DI Diary of a Wimpy Kid A Dog Days (6)
2012 Running time: 91 Certificate: u Rating: 3
Diary-of-a-Wimpy-Kid-Dog-Days-KA

Synopsis

In the third instalment of the amiable family series, Greg (Zachary Gordon) is looking forward to the summer holidays. Hatching a scheme to spend his time with loyal buddy Rowley (Robert Capron) at his family's glitzy country club, he hopes he can get better acquainted with foxy classmate Holly Hills (Peyton List). However, he's cursed with a series of pride-sapping mishaps... and it looks like it's going to be one hot, long summer.

Director

  • David Bowers

Cast

  • Zachary Gordon

  • Robert Capron

  • Devon Bostick

  • Rachael Harris

  • Steve Zahn

Review

Last year's Judy Moody and the not Bummer Summer made enjoying the summer holidays look like a task of Herculean proportions.

But Diary of a Wimpy Kid's Greg has more modest aspirations. His perfect summer would, he claims, involve nothing more than playing videos games all day. And eating crisps.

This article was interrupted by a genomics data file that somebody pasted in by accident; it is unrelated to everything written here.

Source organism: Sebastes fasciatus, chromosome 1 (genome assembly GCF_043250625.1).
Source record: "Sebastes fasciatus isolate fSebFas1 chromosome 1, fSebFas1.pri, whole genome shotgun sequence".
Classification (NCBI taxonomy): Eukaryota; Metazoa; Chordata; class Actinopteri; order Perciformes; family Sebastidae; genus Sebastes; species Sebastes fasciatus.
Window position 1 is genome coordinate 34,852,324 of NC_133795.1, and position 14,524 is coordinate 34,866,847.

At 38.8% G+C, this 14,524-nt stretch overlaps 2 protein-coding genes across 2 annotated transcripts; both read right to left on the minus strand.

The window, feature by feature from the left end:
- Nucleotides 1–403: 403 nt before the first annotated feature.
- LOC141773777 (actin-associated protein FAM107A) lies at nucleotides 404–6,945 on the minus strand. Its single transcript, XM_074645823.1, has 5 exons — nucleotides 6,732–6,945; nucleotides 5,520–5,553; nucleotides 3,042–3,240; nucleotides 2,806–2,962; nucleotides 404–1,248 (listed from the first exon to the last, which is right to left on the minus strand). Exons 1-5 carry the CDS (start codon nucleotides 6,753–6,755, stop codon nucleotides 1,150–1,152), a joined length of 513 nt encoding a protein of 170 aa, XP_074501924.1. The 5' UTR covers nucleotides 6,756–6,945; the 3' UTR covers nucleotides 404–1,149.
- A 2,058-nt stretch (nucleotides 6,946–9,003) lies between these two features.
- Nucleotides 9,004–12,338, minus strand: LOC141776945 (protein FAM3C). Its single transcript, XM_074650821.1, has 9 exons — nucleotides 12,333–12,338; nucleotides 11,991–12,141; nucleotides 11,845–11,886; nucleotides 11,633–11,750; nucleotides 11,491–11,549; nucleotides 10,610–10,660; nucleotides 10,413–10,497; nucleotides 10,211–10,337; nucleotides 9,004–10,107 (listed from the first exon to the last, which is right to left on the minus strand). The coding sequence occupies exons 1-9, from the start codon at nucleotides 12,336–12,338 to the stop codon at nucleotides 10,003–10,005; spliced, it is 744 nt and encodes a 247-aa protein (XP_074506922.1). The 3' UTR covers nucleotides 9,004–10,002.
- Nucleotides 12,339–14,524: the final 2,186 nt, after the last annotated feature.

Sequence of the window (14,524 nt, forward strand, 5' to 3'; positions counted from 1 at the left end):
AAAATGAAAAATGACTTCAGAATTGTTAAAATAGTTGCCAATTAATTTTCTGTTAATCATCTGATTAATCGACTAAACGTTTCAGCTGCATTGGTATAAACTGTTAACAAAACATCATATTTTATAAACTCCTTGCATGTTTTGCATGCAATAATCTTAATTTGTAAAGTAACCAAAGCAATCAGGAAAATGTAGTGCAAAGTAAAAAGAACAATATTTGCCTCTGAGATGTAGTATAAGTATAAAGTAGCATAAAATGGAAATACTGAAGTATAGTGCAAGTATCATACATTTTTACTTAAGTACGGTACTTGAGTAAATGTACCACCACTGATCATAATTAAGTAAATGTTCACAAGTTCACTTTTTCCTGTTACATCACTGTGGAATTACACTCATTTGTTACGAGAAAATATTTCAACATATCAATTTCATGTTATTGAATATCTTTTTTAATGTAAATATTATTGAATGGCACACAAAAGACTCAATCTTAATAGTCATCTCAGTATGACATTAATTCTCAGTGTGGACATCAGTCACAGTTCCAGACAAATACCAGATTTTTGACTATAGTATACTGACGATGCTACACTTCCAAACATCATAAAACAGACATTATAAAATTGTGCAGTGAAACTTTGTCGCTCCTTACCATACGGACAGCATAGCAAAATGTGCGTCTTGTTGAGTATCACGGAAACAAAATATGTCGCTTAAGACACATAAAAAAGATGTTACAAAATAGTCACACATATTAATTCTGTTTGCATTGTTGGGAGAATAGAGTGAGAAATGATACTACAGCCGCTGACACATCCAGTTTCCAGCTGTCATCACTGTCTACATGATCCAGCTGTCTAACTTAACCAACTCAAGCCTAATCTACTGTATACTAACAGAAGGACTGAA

It's not going to happen though, not if Greg's mum and dad have anything to do with it.

When dad enrols him in the local scouts troupe in an attempt to spend some quality time together and mum sets up a "Reading is Fun" club, prompting horrified looks from his friends ("Let's see what's up with Amy, Beth, Meg and Jo!") Greg hatches a plan instead to spend the summer with loyal friend Rowley at his family's glitzy Country Club.

He may have to pretend to his parents that he has a job but at least it means he can spend the next few weeks hanging out with butter wouldn't-melt-in-your-mouth classmate Holly Hills.

It's good to see cinema's favourite high school underdog out of the classroom and yes, a little bit more grown-up. And, as was the case with this film's two predecessors, the characters are unusually charming for a simple kid's film.

Greg is not a nerdtastic mini-Napolean Dynamite, just a believably sheepish teenage boy. His dad too, played by Steve Zahn, is very likeable; much of the film focuses on their changing relationship and the outcome, though predictable (they have more in common that they think at first) is deftly delivered, without crude moralising.

Unashamedly a kid's flick or at least one for tweenagers, there are truths in the Heffley family that audiences of all ages will recognise.

Every dog has its day, after all.

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